Energy storage in batteries is relevant for mobile electronic equipment (energy scale Wh), electrical vehicles (kWh) and daily storage of renewables and grid stability (MWh). The different demands on these batteries in terms of performance, costs and safety motivates the research of different battery chemistries. In this context a diversity of battery chemistries is being researched in the battery group, including next generation Li-ion, solid state, Li-air, Mg and Na and Zn aqueous batteries.

The battery research group, Storage of Electrochemical Energy (SEE) aims at understanding of fundamental processes in, and the improvement, development and preparation of battery materials. The battery chemistries investigated include Li-ion, Li-metal, Li-air, solid state (both inorganic and polymer based), Mg-ion and Na-ion as well as aqueous battery chemistries. One of the focal areas is operando research of the structural evolution and ion mobility.

To determine the structural evolution of electrode materials Neutron and (operando) X-Ray Diffraction and Micro-Beam Diffraction, (operando) Transmission Electron Microscopy (TEM), (operando) Scanning ElectroChemical Microscopy (SECM) coupled to an Atomic Force Microscope (AFM) and equipped with an Electrochemical Impedance meter are used. Micro-beam diffraction is developed to monitor the structural evolution of individual electrode grains. Operando Neutron Depth Profiling is developed to monitor the spatial distribution of Li-ions in working batteries. The group has direct access to these neutron facilities located at the institute. Solid state NMR, on the group’s 500 MHz machine, is used to investigate the local environment in battery materials, as well as the Li-ion (or other ion) mobility within solid electrolyte and electrode materials, as well as between different phases. Computational approaches are used to develop material understanding supporting the experimental work. Operando TEM and SECM cells are developed to monitor the local behavior (Solid Electrolyte Interphase formation), kinetics (including aging) of the electrodes.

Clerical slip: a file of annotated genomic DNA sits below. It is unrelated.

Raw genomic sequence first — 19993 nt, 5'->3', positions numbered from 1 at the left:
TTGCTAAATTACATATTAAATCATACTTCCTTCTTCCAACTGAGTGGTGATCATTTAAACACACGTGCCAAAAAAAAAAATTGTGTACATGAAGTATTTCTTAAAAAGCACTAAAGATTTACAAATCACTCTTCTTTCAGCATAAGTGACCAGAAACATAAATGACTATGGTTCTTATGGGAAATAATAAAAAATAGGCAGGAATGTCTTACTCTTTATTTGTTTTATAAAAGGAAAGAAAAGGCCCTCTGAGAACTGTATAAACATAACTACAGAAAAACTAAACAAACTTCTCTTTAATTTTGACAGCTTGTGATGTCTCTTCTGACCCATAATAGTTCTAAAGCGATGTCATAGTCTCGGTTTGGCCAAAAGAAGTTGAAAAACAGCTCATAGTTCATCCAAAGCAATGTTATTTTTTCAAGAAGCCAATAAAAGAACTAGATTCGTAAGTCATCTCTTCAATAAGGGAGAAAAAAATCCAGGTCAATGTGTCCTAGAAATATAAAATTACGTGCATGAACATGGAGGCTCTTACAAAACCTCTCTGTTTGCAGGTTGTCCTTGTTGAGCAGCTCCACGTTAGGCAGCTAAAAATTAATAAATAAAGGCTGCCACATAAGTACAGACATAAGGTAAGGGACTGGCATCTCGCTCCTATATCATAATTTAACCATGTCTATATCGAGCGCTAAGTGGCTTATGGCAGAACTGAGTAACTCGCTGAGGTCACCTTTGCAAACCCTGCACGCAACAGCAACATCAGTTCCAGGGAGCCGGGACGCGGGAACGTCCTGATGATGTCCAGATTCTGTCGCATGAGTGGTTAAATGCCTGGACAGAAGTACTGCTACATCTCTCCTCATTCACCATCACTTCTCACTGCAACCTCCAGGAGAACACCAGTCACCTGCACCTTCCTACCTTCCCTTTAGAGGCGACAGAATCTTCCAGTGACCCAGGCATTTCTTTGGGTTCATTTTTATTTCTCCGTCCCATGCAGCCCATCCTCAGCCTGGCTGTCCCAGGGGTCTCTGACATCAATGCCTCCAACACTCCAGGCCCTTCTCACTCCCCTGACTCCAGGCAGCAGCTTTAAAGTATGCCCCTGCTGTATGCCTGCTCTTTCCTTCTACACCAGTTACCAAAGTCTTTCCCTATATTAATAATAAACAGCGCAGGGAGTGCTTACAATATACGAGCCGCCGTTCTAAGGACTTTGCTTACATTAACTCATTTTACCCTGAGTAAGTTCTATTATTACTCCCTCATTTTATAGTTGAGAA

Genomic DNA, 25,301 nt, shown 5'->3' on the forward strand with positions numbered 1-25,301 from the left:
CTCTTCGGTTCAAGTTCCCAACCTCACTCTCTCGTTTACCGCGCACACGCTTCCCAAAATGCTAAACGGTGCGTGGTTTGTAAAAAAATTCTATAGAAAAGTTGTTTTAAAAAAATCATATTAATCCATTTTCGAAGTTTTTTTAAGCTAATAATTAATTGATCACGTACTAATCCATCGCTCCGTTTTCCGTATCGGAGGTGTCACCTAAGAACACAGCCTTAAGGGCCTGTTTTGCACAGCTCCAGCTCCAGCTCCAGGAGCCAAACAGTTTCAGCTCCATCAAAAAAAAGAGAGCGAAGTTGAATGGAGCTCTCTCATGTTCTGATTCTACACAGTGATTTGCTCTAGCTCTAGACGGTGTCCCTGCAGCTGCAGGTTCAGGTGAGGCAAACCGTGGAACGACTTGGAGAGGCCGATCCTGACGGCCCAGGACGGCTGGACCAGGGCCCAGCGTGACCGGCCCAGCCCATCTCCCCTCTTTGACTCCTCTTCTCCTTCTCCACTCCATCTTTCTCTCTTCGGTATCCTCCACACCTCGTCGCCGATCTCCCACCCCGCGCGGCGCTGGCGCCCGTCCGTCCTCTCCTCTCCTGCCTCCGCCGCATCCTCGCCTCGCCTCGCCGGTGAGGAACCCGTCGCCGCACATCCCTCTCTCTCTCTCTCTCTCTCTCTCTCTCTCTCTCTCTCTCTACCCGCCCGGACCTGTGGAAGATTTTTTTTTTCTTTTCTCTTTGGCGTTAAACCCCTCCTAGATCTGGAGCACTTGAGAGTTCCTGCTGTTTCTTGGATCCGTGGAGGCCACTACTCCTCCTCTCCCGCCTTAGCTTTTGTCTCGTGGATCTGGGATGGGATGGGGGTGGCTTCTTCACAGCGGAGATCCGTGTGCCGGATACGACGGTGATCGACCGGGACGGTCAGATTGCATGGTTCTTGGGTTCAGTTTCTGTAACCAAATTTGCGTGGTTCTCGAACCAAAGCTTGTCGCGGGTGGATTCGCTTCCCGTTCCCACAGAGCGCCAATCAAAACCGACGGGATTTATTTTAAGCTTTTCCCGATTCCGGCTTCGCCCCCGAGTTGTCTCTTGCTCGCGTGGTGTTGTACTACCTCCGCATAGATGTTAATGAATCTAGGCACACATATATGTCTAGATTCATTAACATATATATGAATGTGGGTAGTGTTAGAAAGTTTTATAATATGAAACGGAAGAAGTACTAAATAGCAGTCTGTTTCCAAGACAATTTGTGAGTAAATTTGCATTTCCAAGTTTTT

DFT based thermodynamic and molecular dynamic simulations provide atomic scale insights of the functioning of battery materials, and multiscale phase field modeling extends this to the meso and microscale of complete electrodes.

The battery lab of the group has the complete facilities to prepare materials, batteries and to perform battery testing. With this research the aim of the group is to support the world wide efforts in developing safe and high performance energy storage in batteries. More information about our research and facilities is also found at the Energy Storage weblog.